An inquiry into a controversial South Australian parliamentary allowance is being hampered by claims that material requested by the state's corruption watchdog may be protected by parliamentary privilege.
Independent Commissioner Against Corruption Bruce Lander last month began an inquiry into the country members accommodation allowance which is paid to country MPs when they need to stay in Adelaide for parliamentary and other business.
Errors made in some claims by MPs recently resulted in two ministers, Stephan Knoll and Tim Whetstone, quitting state cabinet and repaying some money.
On Friday, Mr Lander said he had asked MPs and their staff for information relating to allowance claims but some had declined to provide the material.
"Those members and their staff have asked me to delay my request for documents and information until parliament has determined whether or not a claim for parliamentary privilege is to be made," he said in a statement.
"I do not think that the documents or information sought would be protected by parliamentary privilege. However, the privilege is that of parliament."
With parliament in recess over winter, the issue cannot be resolved until it returns on September 8, which is after Mr Lander's current term as ICAC expires at the end of this month.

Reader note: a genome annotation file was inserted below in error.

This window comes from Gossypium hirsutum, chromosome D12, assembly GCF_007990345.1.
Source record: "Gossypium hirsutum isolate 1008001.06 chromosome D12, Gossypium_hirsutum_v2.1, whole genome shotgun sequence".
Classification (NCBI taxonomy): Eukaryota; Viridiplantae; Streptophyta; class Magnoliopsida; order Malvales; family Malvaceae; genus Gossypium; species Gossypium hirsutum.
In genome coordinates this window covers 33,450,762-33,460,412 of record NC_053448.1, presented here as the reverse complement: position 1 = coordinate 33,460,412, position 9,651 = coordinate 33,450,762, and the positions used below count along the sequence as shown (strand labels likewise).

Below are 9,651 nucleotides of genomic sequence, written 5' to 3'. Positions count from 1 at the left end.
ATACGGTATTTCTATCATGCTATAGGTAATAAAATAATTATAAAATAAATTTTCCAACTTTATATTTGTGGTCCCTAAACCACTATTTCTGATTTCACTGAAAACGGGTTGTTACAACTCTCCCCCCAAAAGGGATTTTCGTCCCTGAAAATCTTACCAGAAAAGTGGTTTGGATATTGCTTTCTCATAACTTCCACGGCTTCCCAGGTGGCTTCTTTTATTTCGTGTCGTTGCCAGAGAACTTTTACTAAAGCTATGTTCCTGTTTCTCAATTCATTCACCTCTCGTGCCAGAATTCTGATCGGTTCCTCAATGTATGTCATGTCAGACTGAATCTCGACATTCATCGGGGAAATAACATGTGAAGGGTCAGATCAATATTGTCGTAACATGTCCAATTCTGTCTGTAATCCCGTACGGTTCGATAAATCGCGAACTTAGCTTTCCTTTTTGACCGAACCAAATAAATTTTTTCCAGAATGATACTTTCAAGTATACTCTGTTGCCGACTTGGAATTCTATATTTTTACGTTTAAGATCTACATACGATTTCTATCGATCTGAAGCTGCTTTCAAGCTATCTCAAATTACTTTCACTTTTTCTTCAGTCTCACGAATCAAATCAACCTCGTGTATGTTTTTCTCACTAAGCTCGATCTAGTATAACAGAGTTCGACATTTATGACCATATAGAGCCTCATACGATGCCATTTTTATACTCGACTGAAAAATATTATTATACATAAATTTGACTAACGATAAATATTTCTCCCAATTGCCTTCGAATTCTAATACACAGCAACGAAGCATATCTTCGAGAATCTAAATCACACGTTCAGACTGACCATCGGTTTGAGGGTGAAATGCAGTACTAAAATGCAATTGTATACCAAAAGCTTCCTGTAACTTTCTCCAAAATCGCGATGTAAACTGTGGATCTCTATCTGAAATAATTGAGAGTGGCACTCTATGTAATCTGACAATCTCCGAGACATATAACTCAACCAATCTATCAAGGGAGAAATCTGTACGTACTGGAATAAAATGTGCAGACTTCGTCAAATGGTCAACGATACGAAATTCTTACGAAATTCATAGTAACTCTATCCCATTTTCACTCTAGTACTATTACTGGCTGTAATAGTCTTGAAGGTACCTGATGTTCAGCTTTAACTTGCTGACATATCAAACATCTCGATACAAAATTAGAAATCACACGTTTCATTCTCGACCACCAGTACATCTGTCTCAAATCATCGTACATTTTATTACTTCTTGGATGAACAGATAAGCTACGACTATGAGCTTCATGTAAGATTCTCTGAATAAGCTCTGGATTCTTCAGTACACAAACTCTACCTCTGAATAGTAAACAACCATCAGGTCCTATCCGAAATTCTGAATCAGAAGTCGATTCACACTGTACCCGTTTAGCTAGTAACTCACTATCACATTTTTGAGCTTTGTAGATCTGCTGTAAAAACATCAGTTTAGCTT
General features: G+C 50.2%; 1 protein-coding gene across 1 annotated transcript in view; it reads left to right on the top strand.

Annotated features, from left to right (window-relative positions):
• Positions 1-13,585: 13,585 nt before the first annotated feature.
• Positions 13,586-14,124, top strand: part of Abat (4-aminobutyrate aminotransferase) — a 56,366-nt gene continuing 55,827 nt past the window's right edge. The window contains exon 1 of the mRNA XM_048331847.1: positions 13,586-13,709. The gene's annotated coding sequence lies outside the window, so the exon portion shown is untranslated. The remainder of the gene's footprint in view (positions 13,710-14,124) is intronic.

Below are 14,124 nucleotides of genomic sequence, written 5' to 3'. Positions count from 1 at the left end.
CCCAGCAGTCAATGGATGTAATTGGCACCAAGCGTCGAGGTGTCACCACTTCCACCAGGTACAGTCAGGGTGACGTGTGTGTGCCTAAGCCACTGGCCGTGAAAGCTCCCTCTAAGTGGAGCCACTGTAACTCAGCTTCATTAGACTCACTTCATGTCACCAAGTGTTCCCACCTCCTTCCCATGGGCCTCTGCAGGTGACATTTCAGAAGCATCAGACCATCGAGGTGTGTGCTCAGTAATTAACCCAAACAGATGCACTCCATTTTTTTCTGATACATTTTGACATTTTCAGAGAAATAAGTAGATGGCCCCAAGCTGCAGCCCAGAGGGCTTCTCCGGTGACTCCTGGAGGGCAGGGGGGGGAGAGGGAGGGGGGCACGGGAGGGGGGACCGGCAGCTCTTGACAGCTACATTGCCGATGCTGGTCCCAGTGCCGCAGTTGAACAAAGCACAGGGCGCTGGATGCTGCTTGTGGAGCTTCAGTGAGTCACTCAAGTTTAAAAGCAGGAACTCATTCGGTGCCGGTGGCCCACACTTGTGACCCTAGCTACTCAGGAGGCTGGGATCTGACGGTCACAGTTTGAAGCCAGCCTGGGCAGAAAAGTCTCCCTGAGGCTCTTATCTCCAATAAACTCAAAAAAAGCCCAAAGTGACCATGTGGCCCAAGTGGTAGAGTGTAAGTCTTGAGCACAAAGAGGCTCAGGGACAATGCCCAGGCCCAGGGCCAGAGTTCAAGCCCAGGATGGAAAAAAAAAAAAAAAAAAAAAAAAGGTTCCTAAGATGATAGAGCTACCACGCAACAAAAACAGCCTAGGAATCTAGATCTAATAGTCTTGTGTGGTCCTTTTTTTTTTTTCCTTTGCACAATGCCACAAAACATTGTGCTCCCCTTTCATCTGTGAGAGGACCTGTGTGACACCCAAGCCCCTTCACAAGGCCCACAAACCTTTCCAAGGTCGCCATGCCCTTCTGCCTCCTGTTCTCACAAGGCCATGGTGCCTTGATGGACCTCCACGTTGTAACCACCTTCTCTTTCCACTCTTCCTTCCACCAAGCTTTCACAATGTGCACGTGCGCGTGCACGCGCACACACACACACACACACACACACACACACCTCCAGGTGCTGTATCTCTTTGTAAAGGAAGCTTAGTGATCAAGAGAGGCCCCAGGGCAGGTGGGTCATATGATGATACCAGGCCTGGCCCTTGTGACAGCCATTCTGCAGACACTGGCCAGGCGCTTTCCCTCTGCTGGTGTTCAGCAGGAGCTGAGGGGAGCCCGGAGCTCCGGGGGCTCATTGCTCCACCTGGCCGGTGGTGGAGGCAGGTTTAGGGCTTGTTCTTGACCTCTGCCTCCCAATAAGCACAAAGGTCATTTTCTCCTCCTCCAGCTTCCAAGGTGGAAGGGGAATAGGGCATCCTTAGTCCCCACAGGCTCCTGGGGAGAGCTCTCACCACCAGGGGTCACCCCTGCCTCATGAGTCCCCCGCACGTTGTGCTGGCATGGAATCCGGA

"Although I am continuing to seek evidence and information from other persons and sources, the potential for a claim for parliamentary privilege has had the effect of delaying the investigation," he said.
"I have not been able to examine documents and other evidence in the custody of the members and their staff, relevant to the matters under investigation.
"Also I have not been able to interview or examine the members or their staff."
Opposition Leader Peter Malinauskas said he had instructed all his MPs who claimed the allowance to comply with the request for information.
Premier Steven Marshall said he expected all MPs to comply with the laws in relation to the ICAC act.
"There are laws in relation to this and they must be followed," the premier said.
Mr Lander said whether or not his current investigation continues after he leaves his office would be a matter for his successor, former Supreme Court Justice, Ann Vanstone.